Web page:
I write to applaud the courageous statement you issued last week in defense of academic freedom at Brooklyn College.  As a former chair of the AAUP’s Committee on Academic Freedom and Tenure, I can say I haven’t seen a finer defense of the right of students and faculty to engage in critical examination of difficult issues.  On this question, the supporters of Israel have been notoriously remiss, being willing to violate deeply held principles of academic freedom in order to cynically support their political cause.  Only their views, it seems, have the right to free expression; those they disagree with they would ban from any public hearing.  You have said it more eloquently than I can–this is not a situation universities should countenance.  I urge you to stand fast, to reiterate what you’ve said on this question, and to permit the meeting on BDS to go forward as planned.  Too many university administrators have been cowed by the thuggish tactics of these lobbyists on behalf of the current right-wing Israeli government.  I hope you will provide the leadership we need to prevent that from happening at Brooklyn College.

Sincerely,
Joan W. Scott

Dear President Gould,

As a writer and an admirer of Brooklyn College and its remarkable faculty, I’m contacting you to urge you not to submit to pressure from local politicians and encourage or compel the political science department to rescind its co-sponsorship of the upcoming panel on the Boycott, Divestment, and Sanctions (BDS) movement. Clearly such co-sponsorship does not constitute the endorsement of a political position that deserves to be aired without eliciting threats of financial or political reprisal.

The attempted political bullying of committed researchers and serious thinkers is of course beyond your control. But it rests with administrators like you to resist such tactics and take a stand for academic freedom. I don’t doubt you will do just that. But encouragement in the right course can be useful in situations like the one you face, and please know that you have mine.

Yours sincerely,

Benjamin Kunkel

Matthew Frye Jacobson

Dear President Gould,

I am writing in my capacity as President of the American Studies Association to urge you to stand up against the pressure to force the Political Science Department at Brooklyn College to withdraw their co-sponsorship of the upcoming event on BDS. Though couched in the language of “academic freedom,” much of the opposition to this event–including the recent letter from a group of New York office-holders–is odious in its conflation of the department’s merely co-sponsoring a discussion on the one hand with the university’s “officially endorsing” certain views on the other. This proposition corrodes the spirit and the very mission of a university, whose raison d’être is to create space for expressions without having to worry about the appearance of “officially endorsing” them. It is especially disturbing when voiced by elected officials in direct violation of the intellectual autonomy of a university in their jurisdiction. Surely these office-holders know that their constituents, including New Yorkers in general and Brooklyn College students in particular, have easy access to the strong arguments, views, analyses, and passions arrayed against BDS. Their “equal time” argument is itself a familiar tactic for shutting down discussion; their attention to “academic freedom,” disingenuous at best, a ruse at worst.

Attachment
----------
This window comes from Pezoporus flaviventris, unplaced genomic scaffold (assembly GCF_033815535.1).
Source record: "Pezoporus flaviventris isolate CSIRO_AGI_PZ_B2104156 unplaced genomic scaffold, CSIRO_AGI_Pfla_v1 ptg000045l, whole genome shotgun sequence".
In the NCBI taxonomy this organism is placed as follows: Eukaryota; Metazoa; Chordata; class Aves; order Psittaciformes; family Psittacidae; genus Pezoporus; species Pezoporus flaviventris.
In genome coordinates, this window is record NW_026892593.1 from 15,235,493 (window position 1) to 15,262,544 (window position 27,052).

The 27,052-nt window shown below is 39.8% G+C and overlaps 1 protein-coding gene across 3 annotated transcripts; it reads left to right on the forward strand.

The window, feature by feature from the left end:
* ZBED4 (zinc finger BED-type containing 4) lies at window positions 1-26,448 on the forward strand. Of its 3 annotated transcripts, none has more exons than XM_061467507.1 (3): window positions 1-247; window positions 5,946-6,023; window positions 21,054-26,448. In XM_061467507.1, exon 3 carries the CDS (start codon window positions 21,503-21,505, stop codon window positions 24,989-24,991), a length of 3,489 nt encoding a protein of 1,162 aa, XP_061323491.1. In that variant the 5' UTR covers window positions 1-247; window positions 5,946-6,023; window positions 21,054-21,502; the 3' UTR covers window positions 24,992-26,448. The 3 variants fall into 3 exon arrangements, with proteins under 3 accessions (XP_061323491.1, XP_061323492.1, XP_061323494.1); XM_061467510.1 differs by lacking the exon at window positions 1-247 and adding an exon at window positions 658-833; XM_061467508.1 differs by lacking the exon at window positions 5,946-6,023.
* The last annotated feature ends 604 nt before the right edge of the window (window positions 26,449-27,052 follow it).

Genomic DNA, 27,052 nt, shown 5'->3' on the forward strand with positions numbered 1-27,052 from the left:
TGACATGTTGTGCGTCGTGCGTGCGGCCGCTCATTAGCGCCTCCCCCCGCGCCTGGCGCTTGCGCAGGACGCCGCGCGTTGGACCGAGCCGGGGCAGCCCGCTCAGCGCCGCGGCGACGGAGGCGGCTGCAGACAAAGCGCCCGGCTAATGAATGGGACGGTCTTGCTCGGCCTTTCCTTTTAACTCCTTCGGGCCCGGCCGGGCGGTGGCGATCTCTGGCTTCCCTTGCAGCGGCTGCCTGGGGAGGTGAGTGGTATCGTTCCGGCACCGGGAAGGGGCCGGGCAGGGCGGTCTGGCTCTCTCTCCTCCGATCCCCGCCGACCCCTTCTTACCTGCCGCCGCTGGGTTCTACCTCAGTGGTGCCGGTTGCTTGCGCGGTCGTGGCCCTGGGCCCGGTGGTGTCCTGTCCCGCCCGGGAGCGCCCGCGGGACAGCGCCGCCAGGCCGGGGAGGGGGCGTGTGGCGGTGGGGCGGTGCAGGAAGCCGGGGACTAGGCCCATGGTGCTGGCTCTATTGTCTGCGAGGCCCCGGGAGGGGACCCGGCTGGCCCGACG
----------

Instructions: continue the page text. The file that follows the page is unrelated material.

Neither I nor the American Studies Association are concerned here with a position on BDS; but we do know the dangers in elected officials trying to dictate the content of university centered discussions, courses, or events. BDS represents precisely the sort of minoritarian speech that academic freedom is meant to protect, and I urge you to reject the specious arguments to the contrary.

Sincerely,

Matthew Frye Jacobson
William Robertson Coe Professor of American Studies and History
Yale University

If you wish to contact the Brooklyn College administration, contact info is here. As always, be polite, civil, and firm.

Protocols of Machismo, Part 2: On the Hidden Connection Between Henry Kissinger and Liza Minnelli

22 Apr

Yesterday, I posted Part 1 of this excerpt from Chapter 9 of The Reactionary Mind. Today, I post Part 2.

• • • •

 Liza Minnelli
What is it about being a great power that renders the imagining of its own demise so potent? Why, despite all the strictures about the prudent and rational use of force, are those powers so quick to resort to it?

Perhaps it is because there is something deeply appealing about the idea of disaster, about manfully confronting and mastering catastrophe. For disaster and catastrophe can summon a nation, at least in theory, to plumb its deepest moral and political reserves, to have its mettle tested, on and off the battlefield. However much leaders and theorists may style themselves the cool adepts of realpolitik, war remains the great romance of the age, the proving ground of self and nation.